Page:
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A treadmill is commonly encountered today as a piece of indoor sporting equipment used to allow for the motions of running or walking while staying in one place. The word treadmill traditionally refers to a type of mill which was operated by a person or animal treading steps of a wheel to grind grain.

The principle is a belt system (an electric motor or flywheel connected to a circular run of material) where the top of the belt moves to the rear so as to allow a runner to run an equal, and necessarily opposite speed. Thus the speed of the run can easily be set or measured (the rate at which the belt moves is the rate at which the runner moves). The more expensive, heavy-duty versions are motor-driven. The simpler, lighter, cheaper versions are passive, moving only when the walker pushes the belt with their feet, and operates just to resist the motion.

Treadmills were historically used as a method of reforming offenders in prison, an innovation introduced by Sir William Cubit in 1817; these were also termed treadwheels. The first private health club in the U.S. was started by Professor Louis Attila in 1894, but cardio workout machines entered the clubs much later and were developed initially for the hospital. The first medical treadmill designed to diagnose heart and lung disease was invented by Dr. Robert Bruce and Wayne Quinton at the University of Washington in 1952. Dr. Kenneth Cooper's research on the benefits of aerobic exercise, published in 1968, provided a medical argument to support the commercial development of the home treadmill and exercise bike.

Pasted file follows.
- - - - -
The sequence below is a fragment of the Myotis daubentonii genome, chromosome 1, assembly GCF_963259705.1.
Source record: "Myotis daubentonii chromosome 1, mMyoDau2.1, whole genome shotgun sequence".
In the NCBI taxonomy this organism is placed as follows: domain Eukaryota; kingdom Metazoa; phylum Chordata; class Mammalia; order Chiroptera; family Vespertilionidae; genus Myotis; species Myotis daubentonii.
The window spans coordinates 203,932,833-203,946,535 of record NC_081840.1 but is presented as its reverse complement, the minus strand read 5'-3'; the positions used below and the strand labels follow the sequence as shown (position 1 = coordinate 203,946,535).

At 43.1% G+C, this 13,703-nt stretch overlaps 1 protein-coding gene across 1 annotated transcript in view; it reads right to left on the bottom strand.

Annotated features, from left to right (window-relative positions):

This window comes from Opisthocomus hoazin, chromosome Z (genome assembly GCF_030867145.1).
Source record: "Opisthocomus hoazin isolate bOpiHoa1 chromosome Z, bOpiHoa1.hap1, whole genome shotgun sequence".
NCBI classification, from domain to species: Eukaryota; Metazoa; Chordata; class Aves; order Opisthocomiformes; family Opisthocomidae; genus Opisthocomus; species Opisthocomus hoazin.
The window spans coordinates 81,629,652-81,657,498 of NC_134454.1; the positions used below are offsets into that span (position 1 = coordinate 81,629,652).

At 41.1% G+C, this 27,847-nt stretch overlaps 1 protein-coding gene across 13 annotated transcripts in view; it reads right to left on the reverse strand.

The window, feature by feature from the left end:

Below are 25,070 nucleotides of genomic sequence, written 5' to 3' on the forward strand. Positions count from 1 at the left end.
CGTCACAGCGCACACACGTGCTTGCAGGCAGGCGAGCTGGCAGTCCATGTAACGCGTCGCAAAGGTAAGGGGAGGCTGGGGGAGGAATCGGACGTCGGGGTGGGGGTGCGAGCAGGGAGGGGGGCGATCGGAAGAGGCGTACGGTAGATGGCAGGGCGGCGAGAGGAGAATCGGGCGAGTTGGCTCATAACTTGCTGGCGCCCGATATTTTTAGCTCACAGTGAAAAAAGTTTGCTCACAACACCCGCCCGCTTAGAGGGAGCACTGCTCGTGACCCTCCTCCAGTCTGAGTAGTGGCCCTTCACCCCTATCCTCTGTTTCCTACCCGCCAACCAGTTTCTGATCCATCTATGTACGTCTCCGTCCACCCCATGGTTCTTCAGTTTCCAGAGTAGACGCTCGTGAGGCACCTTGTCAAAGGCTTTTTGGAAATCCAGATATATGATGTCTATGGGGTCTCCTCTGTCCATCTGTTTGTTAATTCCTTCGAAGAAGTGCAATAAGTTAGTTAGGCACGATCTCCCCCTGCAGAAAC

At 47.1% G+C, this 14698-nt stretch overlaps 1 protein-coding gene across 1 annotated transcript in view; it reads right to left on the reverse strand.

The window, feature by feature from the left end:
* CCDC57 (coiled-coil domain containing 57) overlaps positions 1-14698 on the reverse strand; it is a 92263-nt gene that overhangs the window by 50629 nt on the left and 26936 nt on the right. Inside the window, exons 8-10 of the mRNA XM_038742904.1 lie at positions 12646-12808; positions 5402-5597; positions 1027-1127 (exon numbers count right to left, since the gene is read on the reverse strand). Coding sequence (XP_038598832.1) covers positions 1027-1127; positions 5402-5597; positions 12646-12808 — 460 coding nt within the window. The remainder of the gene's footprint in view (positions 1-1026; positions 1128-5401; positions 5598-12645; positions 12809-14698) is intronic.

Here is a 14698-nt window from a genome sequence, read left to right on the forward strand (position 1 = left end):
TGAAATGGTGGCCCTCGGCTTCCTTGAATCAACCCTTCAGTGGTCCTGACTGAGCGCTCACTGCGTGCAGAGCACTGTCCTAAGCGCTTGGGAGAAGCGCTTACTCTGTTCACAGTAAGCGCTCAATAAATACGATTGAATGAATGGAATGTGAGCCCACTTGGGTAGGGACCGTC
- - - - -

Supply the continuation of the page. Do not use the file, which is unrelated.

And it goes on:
terminology/treadmill.txt · Last modified: 2007/10/26 15:11 by worldwidwiki